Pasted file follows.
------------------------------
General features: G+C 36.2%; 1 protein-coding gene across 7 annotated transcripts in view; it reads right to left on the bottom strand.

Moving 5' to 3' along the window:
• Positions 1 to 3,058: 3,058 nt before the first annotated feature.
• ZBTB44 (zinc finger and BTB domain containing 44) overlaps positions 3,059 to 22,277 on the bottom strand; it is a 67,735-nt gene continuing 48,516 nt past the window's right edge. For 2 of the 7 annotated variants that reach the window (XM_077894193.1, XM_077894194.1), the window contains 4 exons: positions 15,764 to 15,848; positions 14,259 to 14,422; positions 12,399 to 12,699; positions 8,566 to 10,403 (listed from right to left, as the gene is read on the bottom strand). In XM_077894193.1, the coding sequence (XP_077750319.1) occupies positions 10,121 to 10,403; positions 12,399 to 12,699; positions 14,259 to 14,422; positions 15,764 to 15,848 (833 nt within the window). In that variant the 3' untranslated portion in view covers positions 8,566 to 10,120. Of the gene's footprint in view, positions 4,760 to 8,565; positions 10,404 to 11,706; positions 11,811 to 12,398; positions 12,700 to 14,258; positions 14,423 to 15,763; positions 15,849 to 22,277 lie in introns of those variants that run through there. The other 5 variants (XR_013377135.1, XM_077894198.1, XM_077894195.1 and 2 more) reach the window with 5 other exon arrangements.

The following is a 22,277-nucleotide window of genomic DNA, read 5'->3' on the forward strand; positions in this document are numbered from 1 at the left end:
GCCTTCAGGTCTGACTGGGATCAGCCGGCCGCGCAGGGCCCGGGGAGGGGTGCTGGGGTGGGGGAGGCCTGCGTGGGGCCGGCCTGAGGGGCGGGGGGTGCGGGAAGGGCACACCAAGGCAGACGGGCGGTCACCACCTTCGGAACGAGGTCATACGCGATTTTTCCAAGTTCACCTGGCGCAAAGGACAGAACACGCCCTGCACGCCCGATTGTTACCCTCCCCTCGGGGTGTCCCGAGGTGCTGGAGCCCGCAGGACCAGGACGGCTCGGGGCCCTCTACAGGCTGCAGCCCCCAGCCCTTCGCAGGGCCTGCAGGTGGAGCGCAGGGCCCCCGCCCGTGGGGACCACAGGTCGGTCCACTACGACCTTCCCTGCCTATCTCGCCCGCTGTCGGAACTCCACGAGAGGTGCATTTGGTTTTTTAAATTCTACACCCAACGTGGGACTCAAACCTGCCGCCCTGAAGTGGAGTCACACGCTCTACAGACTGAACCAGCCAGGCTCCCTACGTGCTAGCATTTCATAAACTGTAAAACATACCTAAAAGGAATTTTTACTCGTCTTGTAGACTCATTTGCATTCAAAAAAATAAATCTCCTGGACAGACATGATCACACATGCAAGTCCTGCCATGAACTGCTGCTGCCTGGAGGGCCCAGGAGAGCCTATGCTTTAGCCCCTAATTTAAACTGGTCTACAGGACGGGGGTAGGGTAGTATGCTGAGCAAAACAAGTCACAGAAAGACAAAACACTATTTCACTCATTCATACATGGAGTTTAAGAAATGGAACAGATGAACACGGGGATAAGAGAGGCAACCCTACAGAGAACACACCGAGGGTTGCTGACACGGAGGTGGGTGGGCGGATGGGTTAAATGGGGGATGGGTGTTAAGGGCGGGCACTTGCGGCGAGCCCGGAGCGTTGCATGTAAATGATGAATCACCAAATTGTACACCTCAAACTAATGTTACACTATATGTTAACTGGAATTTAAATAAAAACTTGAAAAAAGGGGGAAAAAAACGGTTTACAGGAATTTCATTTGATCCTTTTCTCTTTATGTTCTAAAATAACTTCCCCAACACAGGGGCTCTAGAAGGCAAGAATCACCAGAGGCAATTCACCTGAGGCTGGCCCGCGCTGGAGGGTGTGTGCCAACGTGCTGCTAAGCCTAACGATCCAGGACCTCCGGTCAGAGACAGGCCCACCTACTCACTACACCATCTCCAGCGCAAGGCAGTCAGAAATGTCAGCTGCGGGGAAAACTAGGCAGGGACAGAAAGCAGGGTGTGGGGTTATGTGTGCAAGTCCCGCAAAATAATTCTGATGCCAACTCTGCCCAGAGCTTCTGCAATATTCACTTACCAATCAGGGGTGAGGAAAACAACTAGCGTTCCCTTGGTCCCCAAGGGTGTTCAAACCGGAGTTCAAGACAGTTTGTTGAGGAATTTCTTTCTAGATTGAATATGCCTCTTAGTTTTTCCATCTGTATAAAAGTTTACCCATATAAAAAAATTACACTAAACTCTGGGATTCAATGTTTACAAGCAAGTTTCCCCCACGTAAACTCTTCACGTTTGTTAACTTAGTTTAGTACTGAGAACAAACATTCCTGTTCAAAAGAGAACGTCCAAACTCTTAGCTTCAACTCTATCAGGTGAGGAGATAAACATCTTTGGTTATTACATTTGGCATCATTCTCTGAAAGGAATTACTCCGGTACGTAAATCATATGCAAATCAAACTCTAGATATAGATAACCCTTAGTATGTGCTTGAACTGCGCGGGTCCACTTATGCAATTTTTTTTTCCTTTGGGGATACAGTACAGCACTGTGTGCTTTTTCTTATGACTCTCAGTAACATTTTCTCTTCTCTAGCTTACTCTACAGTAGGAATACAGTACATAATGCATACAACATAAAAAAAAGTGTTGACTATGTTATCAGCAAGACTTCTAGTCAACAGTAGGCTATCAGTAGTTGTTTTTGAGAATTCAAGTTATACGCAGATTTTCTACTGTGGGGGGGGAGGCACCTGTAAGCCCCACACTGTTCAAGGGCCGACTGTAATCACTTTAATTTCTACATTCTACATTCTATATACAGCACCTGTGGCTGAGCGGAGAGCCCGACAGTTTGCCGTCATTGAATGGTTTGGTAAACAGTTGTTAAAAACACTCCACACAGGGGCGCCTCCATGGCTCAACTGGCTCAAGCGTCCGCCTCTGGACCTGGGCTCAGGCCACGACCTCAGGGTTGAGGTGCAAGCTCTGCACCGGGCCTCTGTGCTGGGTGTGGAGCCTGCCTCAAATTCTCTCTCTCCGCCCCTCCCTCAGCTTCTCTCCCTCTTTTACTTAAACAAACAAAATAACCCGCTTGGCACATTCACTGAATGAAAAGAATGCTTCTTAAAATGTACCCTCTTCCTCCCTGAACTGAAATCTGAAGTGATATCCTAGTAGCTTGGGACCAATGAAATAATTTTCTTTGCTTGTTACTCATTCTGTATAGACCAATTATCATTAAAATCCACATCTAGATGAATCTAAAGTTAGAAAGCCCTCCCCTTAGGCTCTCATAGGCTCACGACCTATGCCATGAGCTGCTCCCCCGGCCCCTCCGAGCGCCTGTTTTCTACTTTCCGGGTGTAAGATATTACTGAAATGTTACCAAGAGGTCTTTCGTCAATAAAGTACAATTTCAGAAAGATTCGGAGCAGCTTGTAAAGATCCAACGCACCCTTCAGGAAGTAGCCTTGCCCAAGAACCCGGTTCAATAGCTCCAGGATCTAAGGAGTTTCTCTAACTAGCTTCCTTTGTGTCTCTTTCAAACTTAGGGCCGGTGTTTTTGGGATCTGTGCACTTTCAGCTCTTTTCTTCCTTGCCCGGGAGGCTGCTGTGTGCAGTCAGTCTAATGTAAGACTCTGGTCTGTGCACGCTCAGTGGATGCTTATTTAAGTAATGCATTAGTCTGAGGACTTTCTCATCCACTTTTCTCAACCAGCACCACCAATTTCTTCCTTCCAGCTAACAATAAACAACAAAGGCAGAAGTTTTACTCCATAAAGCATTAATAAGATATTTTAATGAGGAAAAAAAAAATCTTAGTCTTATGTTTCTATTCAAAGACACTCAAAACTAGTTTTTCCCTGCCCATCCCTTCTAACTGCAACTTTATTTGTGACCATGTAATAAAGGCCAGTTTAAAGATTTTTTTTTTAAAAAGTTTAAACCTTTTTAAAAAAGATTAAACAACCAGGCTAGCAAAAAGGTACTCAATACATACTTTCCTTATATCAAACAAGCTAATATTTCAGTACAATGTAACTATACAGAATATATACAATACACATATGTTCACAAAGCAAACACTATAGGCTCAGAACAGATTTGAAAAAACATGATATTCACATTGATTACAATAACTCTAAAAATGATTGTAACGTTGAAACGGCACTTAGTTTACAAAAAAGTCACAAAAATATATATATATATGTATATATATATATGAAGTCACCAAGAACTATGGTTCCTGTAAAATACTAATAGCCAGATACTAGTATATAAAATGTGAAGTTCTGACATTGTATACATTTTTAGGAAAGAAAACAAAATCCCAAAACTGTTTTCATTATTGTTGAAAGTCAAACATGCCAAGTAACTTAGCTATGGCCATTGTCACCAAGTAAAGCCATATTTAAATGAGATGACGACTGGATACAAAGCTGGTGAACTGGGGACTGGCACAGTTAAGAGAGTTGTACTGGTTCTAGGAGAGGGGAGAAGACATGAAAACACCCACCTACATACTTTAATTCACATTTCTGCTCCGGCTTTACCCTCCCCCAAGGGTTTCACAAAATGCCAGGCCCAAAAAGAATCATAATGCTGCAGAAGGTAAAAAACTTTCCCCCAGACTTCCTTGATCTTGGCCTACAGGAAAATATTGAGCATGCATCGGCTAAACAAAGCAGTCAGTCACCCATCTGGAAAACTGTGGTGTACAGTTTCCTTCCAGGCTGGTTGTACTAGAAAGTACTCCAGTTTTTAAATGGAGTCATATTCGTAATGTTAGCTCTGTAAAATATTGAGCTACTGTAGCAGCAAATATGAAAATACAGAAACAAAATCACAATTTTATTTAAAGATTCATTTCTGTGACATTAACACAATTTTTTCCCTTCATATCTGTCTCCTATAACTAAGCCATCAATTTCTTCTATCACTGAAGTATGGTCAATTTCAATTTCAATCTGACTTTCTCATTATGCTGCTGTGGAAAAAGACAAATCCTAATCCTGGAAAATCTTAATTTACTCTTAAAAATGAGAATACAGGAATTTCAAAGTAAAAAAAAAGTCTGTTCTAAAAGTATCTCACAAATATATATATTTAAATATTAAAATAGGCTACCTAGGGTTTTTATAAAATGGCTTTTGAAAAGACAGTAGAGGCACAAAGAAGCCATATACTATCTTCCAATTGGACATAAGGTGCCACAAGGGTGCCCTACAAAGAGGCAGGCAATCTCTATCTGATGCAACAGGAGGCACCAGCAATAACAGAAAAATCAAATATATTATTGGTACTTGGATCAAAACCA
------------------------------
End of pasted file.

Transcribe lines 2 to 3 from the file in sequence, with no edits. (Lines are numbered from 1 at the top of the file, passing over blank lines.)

Moving 5' to 3' along the window:
• Positions 1 to 3,058: 3,058 nt before the first annotated feature.